[sword-devel] Titles and other Inter-verse material

Peter von Kaehne refdoc at gmx.net
Sun Jul 22 23:57:29 MST 2012

Thanks DM,

Forgive for top posting.

Put simply, as a module maker I would prefer if osis2mod would simply
stop interfering. 

Osis2mod should identify chunks of text and put them into the right
places and then be done - as little transformation as possible.

At that point it would allow us to do following things

1) Define a standard markup which will work/should work and not working
would become a filter/frontend bug

2) Create clean module making tools which create a visible and well
defined output.

The black box of osis2mod which creates a format which can only be
interrogated with tools with a large number of further layers (filters
etc) with any number of intervening bugs makes the whole thing so

If we had a clear input format - this is how a CrossWire OSIS text
should look like - we could create the tools which create this very OSIS
text, subject it to XML validation, mess around with it and tell any
frontend author "This is what you do wrong!" - with exact and pinpoint

The complexity of the purposes of osis2mod is what makes it so

A tool should do one thing and do it well - not a multiplicity of things
at the same time in a half-arsed way.

So, if we want to automatise BSP->BSP conversion and preverse reordering
then the output should not be a module but another OSIS text.

The final, ideal OSIS2mod should take a defined format and create a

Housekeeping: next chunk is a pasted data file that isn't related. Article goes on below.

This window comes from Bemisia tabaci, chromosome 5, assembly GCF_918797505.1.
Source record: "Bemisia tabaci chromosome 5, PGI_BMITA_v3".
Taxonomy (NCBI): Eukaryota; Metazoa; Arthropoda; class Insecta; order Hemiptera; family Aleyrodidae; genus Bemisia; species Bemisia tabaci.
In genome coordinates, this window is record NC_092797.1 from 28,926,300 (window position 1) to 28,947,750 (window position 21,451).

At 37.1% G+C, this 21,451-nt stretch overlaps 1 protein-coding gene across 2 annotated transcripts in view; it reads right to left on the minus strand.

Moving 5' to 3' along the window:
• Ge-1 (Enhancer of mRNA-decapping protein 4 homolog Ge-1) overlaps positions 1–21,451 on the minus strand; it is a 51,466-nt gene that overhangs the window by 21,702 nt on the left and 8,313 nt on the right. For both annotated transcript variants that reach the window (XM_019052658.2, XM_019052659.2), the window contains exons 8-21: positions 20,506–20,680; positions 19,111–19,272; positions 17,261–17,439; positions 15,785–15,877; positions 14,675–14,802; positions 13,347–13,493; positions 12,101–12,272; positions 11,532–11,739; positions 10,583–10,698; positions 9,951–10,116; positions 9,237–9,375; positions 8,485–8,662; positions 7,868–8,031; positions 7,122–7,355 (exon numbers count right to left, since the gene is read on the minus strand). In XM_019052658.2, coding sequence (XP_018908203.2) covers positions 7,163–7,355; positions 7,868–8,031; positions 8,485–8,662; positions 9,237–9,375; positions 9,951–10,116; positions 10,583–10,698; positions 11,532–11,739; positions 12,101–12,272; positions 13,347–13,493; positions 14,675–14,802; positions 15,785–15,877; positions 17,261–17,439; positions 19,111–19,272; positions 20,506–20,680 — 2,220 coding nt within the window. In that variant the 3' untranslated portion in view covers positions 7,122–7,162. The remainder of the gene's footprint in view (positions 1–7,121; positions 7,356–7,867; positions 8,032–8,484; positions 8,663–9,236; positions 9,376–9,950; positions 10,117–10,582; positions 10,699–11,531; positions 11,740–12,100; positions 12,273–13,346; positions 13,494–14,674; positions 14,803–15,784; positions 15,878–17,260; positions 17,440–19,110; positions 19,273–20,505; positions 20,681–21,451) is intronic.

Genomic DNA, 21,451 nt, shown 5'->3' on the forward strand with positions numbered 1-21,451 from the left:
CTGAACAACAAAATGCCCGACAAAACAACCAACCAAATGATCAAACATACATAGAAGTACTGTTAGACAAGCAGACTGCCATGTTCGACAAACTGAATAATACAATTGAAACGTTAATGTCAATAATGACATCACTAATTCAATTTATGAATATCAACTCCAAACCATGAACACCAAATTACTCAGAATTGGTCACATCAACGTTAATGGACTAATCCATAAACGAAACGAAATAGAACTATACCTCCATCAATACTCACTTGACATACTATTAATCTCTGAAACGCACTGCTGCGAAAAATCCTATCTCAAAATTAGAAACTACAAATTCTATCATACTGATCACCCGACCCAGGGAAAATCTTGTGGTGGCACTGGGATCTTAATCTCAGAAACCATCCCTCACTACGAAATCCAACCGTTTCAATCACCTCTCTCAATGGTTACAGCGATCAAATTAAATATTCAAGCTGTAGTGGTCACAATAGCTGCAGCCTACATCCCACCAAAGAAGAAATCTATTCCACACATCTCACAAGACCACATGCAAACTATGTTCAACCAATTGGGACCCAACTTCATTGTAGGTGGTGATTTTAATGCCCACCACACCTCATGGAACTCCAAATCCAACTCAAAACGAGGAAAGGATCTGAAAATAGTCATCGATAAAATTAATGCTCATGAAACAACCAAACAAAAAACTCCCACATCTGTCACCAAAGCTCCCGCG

module, but baulk at nonstandard formats with a clear error message.

Re Troy's suggestion re improved tests - it stunned me as a suggestion
hence I had no response. Sure, we need this, but right now the situation
is so complicated with multiple interfering layers, that we do not even
know what we test. And osis2mod in its current form is the one
interfering layer too much.

So, my proposal - cut osis2mod into half. Let one part handle reordering
but then spit the result out as a new osis file. Which can be tested,
which can be worked upon. 

And let the other part do the defined format to module transform,
without any further transformations. And whine if something is not to
exact liking.


On Sun, 2012-07-22 at 17:38 -0400, DM Smith wrote:
> I had mentioned earlier that I'd send something on this. These thoughts
> are from working on a few modules and on osis2mod.
> There are several things that play into this: 1) Titles: These use the
> <title> element for their content. This has been the focus of much of
> the discussion. The Show/Hide Heading filter was designed with this in
> mind. Later, the ability to always show canonical titles (e.g. Psalm
> titles) was added.
> 2) Rich content in titles. Canonical titles are the premier example of
> this, having Strong's Numbers and Morphology info; Markup for Divine
> name; notes, ....
> 3) Sections. The OSIS spec suggests that a title should be within and
> at the top of a <div type="section"> element. They typically surround
> verses. That is the <div> and </div> should be between verses.
> 4) Paragraphing. The <p> element typically surrounding verses. Often